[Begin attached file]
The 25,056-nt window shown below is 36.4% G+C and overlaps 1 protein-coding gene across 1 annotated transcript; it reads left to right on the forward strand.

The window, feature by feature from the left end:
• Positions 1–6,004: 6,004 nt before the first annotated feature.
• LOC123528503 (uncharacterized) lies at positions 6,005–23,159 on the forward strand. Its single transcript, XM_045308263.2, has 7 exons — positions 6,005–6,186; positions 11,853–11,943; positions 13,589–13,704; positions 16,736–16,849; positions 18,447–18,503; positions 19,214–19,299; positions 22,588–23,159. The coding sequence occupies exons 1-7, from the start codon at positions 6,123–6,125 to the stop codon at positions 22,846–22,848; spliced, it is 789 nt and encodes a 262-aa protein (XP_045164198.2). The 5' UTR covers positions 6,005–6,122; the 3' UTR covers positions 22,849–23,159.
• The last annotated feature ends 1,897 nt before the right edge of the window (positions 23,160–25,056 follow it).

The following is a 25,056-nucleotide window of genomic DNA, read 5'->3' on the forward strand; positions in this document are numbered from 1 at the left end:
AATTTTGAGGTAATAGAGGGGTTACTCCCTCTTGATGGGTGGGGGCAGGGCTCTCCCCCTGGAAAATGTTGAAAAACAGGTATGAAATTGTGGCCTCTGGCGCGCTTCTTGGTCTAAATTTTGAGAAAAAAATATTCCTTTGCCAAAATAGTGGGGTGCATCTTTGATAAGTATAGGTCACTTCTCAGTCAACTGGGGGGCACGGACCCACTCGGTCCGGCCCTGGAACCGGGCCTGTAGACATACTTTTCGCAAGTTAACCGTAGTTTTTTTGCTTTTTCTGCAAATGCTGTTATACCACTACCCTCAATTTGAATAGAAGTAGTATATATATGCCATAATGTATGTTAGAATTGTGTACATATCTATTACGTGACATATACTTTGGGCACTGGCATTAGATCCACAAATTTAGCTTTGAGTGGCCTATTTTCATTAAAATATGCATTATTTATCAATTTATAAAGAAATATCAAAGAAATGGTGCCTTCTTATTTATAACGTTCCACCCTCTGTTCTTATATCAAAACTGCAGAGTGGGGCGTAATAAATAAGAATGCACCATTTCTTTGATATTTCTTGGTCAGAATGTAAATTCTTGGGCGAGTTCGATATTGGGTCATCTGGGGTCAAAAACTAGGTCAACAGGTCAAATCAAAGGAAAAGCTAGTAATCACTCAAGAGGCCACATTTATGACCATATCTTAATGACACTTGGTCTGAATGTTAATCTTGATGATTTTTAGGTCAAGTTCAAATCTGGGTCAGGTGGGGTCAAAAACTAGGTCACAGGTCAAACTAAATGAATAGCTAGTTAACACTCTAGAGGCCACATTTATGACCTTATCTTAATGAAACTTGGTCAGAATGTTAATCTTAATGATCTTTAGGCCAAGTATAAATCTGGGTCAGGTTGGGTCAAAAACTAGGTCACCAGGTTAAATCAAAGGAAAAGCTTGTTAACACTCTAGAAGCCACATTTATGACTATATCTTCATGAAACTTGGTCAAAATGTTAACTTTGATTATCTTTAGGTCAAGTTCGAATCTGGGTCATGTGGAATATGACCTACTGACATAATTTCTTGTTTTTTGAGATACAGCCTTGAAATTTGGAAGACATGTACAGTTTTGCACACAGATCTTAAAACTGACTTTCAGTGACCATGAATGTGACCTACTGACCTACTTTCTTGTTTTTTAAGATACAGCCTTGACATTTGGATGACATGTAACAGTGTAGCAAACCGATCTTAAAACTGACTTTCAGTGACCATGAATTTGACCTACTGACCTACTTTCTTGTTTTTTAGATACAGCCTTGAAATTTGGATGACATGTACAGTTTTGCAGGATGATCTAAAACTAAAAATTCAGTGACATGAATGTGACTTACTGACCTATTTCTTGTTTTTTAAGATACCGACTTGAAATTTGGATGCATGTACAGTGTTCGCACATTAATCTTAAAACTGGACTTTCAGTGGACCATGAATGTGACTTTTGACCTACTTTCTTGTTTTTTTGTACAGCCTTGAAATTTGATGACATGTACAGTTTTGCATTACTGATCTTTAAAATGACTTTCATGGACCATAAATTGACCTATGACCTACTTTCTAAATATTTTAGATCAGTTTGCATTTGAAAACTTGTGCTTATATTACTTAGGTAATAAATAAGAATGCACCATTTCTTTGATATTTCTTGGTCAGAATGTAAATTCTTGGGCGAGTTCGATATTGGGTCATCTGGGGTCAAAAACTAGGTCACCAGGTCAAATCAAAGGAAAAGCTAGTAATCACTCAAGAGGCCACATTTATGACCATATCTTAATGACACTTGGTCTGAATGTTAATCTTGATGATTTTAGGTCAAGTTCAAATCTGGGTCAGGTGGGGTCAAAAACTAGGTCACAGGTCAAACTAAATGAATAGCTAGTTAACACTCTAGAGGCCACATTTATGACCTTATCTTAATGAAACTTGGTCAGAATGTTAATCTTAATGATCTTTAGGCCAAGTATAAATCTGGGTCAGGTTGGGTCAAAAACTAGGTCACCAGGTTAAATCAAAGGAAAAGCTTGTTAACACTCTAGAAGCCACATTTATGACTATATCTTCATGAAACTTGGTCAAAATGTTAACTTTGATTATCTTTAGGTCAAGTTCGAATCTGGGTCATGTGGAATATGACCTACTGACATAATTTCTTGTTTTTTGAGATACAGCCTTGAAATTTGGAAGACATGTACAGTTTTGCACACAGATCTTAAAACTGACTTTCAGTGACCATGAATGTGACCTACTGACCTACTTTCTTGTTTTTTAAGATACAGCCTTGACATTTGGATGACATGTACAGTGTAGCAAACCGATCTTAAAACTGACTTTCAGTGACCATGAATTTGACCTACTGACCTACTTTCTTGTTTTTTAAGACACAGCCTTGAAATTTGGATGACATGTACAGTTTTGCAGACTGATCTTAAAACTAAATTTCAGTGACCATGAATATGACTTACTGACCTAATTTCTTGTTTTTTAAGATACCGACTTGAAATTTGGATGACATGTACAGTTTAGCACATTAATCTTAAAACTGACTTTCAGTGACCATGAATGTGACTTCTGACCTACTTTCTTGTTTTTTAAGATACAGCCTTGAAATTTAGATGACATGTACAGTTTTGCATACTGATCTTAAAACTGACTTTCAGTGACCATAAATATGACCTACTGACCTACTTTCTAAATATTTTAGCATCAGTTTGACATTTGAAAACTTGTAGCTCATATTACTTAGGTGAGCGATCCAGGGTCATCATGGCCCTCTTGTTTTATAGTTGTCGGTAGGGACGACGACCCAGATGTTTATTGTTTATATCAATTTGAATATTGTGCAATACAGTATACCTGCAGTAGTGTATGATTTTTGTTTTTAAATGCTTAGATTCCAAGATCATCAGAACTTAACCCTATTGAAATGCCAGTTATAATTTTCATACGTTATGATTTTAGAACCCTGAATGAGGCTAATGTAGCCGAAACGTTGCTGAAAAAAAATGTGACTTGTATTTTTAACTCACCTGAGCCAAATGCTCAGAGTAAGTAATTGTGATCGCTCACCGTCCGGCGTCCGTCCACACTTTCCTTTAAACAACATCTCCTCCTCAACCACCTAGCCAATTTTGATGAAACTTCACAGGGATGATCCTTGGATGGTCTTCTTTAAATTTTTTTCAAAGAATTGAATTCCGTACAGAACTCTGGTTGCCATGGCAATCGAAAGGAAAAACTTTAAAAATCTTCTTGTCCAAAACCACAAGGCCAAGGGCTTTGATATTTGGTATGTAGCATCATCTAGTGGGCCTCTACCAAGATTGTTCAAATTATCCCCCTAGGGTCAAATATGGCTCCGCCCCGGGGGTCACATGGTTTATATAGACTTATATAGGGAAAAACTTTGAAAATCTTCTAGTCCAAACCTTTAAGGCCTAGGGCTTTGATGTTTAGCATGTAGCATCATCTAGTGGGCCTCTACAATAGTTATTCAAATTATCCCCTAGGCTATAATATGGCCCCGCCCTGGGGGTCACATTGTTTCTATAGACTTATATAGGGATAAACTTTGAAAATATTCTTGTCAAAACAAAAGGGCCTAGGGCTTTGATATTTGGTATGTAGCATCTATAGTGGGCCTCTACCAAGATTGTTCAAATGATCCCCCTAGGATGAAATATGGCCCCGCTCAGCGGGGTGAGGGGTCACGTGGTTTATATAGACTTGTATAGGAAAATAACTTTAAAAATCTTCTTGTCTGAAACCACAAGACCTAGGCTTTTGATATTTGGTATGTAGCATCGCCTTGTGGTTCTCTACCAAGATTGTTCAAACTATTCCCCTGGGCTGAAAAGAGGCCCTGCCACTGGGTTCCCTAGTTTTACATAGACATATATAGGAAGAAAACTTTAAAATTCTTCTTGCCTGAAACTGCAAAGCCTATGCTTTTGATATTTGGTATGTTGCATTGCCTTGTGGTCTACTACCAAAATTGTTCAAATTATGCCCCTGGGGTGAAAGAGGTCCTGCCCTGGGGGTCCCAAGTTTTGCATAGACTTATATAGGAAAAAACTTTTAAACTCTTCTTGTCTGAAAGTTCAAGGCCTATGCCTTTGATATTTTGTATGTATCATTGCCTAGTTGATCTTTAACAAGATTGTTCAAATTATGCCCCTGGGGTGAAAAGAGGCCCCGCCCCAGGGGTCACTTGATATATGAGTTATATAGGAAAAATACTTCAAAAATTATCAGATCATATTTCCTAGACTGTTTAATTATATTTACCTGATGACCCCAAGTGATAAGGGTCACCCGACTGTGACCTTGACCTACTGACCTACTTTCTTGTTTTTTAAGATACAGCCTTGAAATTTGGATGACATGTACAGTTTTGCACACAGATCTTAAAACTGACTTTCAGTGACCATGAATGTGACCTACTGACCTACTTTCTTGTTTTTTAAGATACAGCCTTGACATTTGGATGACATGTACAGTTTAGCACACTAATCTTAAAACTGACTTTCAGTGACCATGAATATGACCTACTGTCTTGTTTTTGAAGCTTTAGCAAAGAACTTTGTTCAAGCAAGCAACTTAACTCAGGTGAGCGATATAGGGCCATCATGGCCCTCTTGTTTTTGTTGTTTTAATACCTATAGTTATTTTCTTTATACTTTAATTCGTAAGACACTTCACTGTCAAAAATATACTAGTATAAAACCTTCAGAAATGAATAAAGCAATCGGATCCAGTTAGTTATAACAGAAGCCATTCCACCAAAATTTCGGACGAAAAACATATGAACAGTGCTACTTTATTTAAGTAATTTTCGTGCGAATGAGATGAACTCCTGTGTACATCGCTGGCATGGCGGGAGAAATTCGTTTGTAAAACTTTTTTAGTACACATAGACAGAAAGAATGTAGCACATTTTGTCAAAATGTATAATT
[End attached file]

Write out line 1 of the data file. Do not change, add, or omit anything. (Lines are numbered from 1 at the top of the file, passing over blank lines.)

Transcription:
The 25,056-nt window shown below is 36.4% G+C and overlaps 1 protein-coding gene across 1 annotated transcript; it reads left to right on the forward strand.